Blog 1: Topic 1

I post about what I have learned in the course Open Networked Learning ONL192.

Online participation

& digital literacies

The way we should develop digital literacies is more progressive than sequential.

— Doug Belshaw.

In the past ten years, I have worked at five different universities in Finland and Sweden. During my past four years in Sweden, I have worked at three universities and lived in four apartments. It is my Swedish experience above all that has taught me flexibility and that has taught me that even middle-aged people can become more flexible than they used to be. It has also taught me about prioritizing and creative problem solution.

These experiences agree well with what Doug Belshaw talks about in his TED talk on the essential elements of digital literacies. He recommends that we should not consider digital learning in terms of linear learning where we first learn one thing and then a second thing that is based on the first one, and so on. Instead, we should think that we can first learn to use a tool a little and then, in the course of time, deepen our understanding of it, meaning that we might use a tool even before we feel that we fully understand it. We should trust the use of the tool to teach us how the tool works, in due course. Lastly, we do not need to learn all tools but can focus on ones that interest us or serve our interests.

I think that linear learning allows us a sense of security because we can control that we have learned one thing before we proceed to the next one. We feel that we know what we have achieved and where we are going. I used to love this kind of learning, but the past few years have taught me that I do not need to have full control. For example, if I need to teach several new courses in a term, I can focus on the main things that I need to teach during each course. If I then teach the course another time, I can and will deepen my understanding of it.

Of course as a university lecturer of English I can rely on my previous experience if I start to teach a new course. However, I think that most of us also have previous experience of digital tools because almost every colleague uses at least one tool, be it Facebook, LinkedIn, Academia.edu or WhatsApp. Almost everyone can also google, let alone understands how to click on windows on a computer screen. That is a good start. Come to think of it, some of us must be better than others even in searching for data by googling, but we do not tend to compare and get discouraged.

To conclude, when I have tried new things with computers I have also learned that people who provide IT support seldom master all aspects of the programs themselves. One can provide me with some information, and another can perhaps add to that. Yet they earn their salary by giving such advice. Why then, could not we trust ourselves to venture to use new programs even if we first take toddler steps?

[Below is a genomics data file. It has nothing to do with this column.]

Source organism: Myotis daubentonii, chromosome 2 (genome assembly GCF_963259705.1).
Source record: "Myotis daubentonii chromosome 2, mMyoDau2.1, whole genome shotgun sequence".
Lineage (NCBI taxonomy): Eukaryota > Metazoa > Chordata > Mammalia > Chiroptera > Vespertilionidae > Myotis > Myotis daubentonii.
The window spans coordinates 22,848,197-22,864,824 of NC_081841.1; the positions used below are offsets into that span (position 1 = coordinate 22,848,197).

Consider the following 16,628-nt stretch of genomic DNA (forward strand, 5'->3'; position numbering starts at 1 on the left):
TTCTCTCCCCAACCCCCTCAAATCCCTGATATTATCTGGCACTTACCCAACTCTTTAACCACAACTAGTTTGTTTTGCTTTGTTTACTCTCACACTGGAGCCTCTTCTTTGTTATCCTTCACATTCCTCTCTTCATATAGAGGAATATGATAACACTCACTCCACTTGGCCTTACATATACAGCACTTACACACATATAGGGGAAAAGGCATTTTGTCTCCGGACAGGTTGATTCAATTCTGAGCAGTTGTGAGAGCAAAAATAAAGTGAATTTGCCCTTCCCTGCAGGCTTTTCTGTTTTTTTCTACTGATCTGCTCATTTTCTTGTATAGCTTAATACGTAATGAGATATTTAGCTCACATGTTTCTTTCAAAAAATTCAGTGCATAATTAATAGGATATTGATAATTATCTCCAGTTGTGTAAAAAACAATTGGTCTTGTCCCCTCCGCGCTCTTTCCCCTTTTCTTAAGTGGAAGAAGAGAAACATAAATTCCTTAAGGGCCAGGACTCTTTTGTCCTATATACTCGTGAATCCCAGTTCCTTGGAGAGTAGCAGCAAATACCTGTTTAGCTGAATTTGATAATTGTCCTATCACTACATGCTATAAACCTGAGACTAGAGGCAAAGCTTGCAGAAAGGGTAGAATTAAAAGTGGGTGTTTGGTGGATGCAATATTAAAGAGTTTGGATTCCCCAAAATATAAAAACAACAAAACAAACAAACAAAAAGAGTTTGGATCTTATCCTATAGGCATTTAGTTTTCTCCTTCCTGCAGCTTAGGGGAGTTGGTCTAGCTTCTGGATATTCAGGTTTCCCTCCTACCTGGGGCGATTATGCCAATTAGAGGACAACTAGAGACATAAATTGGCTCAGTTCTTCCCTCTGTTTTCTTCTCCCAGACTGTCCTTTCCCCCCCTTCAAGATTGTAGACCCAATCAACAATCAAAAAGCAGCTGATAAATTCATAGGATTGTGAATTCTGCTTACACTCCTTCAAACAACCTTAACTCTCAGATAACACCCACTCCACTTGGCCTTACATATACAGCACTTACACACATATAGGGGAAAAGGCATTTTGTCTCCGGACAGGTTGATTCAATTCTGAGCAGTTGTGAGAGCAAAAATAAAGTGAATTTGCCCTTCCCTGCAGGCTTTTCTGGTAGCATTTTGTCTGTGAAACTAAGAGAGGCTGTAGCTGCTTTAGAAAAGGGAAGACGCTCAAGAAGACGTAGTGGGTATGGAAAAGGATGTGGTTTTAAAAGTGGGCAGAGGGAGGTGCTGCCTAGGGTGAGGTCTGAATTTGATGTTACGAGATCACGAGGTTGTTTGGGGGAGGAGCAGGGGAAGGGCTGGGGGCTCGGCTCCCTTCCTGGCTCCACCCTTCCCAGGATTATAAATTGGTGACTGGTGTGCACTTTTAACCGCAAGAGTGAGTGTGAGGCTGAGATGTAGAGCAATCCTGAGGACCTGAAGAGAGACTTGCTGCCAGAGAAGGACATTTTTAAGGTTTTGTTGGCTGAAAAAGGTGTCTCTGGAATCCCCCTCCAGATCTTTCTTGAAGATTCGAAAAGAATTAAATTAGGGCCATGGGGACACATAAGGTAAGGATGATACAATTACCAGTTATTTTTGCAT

Photo by Brooke Cagle on Unsplash

6 reaktioner till “Blog 1: Topic 1

  1. Moi Heli!
    I had to comment on your post about Online participation & digital literacies as I think you have hit the nail right on the head! Especially where you commented that ”we do not need to learn all tools but can focus on ones that interest us or serve our interests”. I think that as we live through this rapid change of online tools and learning environments, the pressure can come that we need to ‘know it all’ and be adept at all, instead of claming ourselves and others down with the recognition that I will never know or de adept at using all, but my digital identity and litercay is also in flux.

    Thanks for an interesting read!

    Anya S. PBL 11 ‘The Eleveners’

    Gillad av 1 person

  2. I totally agree on the reasoning that the tool can teach us how to use the tool. I usually find the best way to learn a new tool is by simply using it on a real task. Not go through some tedious tutorial or manual. Learning by doing. Just remember to save your work every now and then (learnt that the hard way). Of course, it’s slow in the beginning and you will make mistakes, but overall you will probably be familiar to the tool a lot faster.

    Gillad av 1 person

  3. Hi Heli,

    What an interesting reflection. I think we have been linear and now something else is emerging. At the same time we have very linear education system, from kindergarten to higher education and even with programs at higher ed. What do you think of that? Is this a problem? And will this change?…

    Gillad av 1 person

    1. Thank you for the question! My initial reaction is that some learning will probably need to be linear and sequential also in the future. It is just that more flexibility is needed if we want to function wisely and efficiently.

      Gilla

  4. Hi Heli,
    I agree with your reflection. Same with me, I don´t need total control about a digital tool, I have to handle it in a good way. The more we work with it, the more we understand it in detail and then we can start ”playing” with it. I try to do this with many tools and I hope at the end I have a digital toolbox that allows me to switch between different tools as I need it in the current situation with students.

    Gilla

  5. Hi Heli. I feel like you are talking about me. through life’s experiences I too have become flexible in how I manage my life. I tend to adapt to change easily without much fuss and bother. This character trait augurs well in the transition and acceptance of and into the world of digital literacies. form this course I have used so many different tools but cannot say have mastered any yet.

    Gillad av 1 person

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